I find this truth to be self-evident: Not all men understand word order equally. What's less self-evident, but nevertheless equally true, is that journalists are the greatest offenders of word order, especially in understanding the correct location of the negative "not" in order to convey different meanings. This leads to one of my biggest pet peeves: when people intend to say something like: 'Not all women are beautiful.' but they actually say: 'All women are not beautiful.'. Oh, the world of difference it makes! Especially to beautiful women like my wife. More simply, this is a confusion of saying 'All are not' when one means to say 'Not all are'. Most people will trivialize my complaint. But not in the way I'm about to.
This was rarely, if ever, a problem when our youth began their intellectual life with the Liberal Arts. The trivium, which comprises the first three of the SEVEN LIBERAL ARTS, covers the arts of Grammar, Logic, and Rhetoric. (and I believe they belong in that order; in time, nobility, and causality). In a word:
Grammar is concerned with the signification of things outside of us.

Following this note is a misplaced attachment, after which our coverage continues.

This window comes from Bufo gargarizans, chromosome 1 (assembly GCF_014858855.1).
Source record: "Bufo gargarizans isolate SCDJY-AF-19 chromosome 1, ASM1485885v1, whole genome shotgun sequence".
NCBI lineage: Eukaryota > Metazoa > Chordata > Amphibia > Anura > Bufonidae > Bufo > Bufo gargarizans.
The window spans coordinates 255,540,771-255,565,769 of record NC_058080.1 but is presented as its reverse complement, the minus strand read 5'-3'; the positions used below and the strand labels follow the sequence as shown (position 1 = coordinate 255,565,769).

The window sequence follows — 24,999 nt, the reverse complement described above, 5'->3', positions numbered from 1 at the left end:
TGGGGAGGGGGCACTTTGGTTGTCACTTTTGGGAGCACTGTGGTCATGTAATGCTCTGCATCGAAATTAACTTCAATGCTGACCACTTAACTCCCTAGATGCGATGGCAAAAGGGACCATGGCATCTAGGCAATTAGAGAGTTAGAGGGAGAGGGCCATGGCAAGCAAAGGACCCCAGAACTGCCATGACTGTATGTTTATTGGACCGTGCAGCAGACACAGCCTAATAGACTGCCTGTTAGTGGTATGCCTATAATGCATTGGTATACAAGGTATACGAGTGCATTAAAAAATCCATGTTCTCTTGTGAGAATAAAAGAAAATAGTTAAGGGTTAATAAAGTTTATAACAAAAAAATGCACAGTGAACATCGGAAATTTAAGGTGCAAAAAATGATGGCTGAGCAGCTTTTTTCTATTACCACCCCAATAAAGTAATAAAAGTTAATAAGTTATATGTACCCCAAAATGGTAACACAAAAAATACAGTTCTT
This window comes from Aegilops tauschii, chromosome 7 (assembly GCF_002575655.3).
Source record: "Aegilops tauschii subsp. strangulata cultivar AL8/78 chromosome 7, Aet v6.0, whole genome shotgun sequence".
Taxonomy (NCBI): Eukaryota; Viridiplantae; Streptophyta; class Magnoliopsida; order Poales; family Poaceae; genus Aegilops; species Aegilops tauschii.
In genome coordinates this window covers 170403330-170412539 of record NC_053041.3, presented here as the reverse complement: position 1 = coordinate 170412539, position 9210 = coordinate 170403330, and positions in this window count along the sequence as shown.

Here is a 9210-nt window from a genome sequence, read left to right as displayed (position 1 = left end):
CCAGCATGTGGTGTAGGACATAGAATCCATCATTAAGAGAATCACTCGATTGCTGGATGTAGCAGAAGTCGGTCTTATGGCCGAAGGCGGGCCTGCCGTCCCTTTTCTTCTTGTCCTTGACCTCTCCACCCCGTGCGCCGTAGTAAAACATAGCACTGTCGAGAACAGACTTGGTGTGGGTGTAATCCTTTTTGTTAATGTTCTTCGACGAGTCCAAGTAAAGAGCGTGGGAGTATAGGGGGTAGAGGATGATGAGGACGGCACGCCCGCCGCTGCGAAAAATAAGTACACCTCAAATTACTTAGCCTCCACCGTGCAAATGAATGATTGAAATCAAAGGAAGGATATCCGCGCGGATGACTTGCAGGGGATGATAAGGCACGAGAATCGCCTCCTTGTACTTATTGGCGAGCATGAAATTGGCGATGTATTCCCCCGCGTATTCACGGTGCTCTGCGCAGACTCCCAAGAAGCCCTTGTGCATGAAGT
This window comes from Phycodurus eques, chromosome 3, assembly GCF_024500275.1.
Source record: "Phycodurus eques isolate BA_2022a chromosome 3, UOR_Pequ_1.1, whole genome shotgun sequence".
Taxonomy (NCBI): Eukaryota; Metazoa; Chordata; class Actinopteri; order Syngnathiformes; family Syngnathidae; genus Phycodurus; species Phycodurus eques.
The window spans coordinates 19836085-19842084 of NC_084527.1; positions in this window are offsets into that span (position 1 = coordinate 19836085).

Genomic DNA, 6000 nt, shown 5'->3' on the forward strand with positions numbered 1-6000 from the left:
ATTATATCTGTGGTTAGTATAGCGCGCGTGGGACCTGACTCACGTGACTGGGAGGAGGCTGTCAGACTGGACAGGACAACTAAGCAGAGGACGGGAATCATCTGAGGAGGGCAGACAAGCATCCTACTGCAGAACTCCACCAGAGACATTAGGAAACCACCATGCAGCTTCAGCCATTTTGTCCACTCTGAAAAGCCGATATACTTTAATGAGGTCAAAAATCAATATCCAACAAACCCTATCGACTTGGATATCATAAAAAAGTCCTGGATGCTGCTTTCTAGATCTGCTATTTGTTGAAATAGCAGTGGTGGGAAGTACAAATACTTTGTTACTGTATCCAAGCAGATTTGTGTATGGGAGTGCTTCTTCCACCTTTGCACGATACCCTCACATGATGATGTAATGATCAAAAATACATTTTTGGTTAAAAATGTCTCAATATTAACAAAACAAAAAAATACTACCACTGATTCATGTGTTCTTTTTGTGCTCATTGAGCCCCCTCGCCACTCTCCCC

Logic is concerned with the true comparison of two or more distinct things or ideas.
Rhetoric is concerned with the communication of ideas and truths to others.
The trivium was the staple intellectual diet for all educated people in Western Civilization until the middle of the 20th century. Now, we have people who ought to know better (writers) making trivial errors such as in our example above: 'All women are not beautiful'. This violates all three ways of the Trivium: Grammar because it shows a lack of understanding of word order, Logic because it violates the rules of universal/particular predication, and Rhetoric because it fails to convey the intended meaning.
Unless, of course, they are trying to convey that they are a [bleep]ing idiot.
Tomorrow we'll look at those times when the violation of grammatical, logical, and rhetorical rules is not only acceptable, but admirable, and an integral part of life, liberty, and the happiness found in trivial pursuit.